UNLIKELY FOOD ALLERGIES
Rice, sunflower and olive oils, sweet potatoes, broccoli, cauliflower, rabbit, peaches, pears and carrots.
The most susceptible, children
Little ones, especially babies, are more susceptible than adults to food allergies. It's estimated that one in ten children suffer from an allergy, although eight out of ten children with this ailment tend to get over the problem before they are five years of age. Among the most frequent causes are formulas, derived from cow's milk, that substitute mother's breast milk. In addition, milk and eggs tend to be the cause of eczema in children. It's important that babies don't eat any foods containing gluten (most cereals) for the first six months, because they haven't developed the enzymes to digest this protein. The same goes for honey, which should be avoided for the first year of life.
Dairy products can act as allergens, especially for small, breast-feeding children. A reaction can be so severe as to cause bronchial spasms and asthma attacks. This may be due to a type of protein found in milk that is difficult for little ones to break down and introduce into the body, because it contains a chemical structure designed for a calf, which weighs 287 lb/130 kg. When compared to a baby's size, 7 to 22 lb/3 to 10 kg, it's understandable why children easily suffer from allergies to cow's milk. In the case of an allergic reaction it may be convenient to avoid dairy products (pure milk as well as powdered milk or other formulas) and replace them with sesame, soy, coconut or almond milk. Studies have also shown that children may be less allergic to goat's milk.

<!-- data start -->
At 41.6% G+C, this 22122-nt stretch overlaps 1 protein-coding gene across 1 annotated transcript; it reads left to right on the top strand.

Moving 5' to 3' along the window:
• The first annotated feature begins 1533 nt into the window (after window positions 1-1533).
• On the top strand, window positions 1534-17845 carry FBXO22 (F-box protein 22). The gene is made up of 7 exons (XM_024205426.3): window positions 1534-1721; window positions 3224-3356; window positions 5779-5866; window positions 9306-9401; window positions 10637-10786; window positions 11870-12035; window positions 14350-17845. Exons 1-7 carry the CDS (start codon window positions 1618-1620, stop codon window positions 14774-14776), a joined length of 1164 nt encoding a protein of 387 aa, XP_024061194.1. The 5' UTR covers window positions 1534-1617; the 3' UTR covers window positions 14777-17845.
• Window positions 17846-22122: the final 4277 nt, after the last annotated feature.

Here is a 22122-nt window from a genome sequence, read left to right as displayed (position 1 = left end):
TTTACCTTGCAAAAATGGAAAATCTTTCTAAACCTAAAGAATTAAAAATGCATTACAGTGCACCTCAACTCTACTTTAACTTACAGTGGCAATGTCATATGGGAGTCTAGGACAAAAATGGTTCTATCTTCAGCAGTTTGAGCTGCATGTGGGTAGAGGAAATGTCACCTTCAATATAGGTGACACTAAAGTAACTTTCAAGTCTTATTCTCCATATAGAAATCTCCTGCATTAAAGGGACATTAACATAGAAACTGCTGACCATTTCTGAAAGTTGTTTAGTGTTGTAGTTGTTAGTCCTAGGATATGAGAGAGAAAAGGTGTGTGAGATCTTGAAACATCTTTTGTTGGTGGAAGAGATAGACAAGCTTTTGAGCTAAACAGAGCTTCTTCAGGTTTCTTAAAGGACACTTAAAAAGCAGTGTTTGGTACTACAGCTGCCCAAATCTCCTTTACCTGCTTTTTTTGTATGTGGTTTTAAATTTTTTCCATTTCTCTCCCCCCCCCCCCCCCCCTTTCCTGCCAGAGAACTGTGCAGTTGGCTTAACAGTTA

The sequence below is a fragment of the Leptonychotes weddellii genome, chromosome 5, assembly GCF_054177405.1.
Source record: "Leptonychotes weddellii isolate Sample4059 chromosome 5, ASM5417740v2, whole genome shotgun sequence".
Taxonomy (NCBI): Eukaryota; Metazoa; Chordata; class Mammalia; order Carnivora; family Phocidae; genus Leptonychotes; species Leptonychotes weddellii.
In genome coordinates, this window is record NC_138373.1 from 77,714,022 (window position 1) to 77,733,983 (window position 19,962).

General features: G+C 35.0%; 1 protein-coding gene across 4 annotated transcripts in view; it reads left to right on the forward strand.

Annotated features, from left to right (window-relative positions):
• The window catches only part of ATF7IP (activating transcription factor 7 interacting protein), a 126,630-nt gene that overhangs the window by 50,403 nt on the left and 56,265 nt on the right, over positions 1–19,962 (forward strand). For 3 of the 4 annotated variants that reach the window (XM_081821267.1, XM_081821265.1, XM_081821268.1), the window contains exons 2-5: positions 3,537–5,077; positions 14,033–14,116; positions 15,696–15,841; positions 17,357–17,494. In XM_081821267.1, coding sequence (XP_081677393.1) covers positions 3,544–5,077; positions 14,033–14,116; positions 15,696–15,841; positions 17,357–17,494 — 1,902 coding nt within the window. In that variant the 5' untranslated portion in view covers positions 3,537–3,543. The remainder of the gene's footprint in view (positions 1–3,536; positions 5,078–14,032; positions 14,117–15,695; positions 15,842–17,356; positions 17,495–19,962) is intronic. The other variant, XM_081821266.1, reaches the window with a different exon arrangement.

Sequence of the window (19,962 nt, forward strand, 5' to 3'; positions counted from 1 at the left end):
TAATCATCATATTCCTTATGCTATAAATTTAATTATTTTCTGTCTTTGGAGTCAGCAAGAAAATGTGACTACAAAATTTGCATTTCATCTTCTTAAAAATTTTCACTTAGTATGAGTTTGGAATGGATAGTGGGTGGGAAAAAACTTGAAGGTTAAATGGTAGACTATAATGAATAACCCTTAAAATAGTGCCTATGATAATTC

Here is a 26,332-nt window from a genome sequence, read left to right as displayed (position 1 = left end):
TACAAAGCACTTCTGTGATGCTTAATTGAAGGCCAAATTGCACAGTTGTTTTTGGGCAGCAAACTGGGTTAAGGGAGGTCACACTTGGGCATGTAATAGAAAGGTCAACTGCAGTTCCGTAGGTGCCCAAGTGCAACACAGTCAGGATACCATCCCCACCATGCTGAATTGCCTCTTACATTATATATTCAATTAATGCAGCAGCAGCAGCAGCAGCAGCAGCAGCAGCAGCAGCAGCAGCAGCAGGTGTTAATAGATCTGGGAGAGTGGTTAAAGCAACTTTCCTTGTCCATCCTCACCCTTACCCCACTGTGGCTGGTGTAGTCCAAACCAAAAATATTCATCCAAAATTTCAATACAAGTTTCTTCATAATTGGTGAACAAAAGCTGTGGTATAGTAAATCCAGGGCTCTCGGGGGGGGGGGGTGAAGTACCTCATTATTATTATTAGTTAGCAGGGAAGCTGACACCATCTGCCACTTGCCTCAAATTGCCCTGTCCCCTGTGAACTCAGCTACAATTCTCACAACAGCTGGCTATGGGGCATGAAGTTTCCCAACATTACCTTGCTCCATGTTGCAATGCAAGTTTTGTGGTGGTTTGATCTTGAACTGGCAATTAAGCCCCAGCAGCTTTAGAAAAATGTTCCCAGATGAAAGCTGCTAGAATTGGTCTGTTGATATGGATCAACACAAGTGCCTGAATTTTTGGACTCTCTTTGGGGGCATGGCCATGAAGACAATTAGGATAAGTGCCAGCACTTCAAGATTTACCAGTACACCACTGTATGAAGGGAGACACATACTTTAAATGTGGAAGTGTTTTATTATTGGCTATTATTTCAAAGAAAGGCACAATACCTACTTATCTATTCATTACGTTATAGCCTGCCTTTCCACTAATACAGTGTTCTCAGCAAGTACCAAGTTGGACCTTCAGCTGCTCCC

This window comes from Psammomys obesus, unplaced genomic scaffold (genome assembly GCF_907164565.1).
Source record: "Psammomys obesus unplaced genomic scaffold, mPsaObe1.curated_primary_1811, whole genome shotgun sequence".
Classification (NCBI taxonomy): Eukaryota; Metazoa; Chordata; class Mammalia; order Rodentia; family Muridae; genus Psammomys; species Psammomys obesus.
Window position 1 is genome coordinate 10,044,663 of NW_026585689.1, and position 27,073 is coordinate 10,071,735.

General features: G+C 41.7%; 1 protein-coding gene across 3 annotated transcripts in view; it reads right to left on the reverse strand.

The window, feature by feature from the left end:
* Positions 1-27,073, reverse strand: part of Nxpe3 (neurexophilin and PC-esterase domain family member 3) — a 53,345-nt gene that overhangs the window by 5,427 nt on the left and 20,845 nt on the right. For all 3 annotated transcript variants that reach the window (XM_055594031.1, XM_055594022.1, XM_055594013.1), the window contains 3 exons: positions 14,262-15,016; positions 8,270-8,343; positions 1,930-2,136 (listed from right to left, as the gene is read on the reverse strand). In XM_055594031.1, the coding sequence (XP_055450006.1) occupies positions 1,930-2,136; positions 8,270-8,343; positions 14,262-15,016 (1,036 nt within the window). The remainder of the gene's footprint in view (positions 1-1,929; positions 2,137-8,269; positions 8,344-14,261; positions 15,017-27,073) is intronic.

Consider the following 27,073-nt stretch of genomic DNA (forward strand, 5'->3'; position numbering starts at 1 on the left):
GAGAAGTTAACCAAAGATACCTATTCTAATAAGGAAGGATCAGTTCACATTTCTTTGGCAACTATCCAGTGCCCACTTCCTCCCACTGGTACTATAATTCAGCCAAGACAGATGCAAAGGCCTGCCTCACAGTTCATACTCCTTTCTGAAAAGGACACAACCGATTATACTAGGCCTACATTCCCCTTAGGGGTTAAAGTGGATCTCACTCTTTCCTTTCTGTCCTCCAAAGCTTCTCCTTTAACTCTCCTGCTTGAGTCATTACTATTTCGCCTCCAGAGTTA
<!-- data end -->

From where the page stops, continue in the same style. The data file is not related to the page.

Warning. Chicken eggs can also be allergenic.
FOR PROPER CALCIUM INTAKE
Eliminating milk and other dairy products from the diet can bring on a calcium deficiency. To avoid this, you can substitute daily, always consulting your physician before: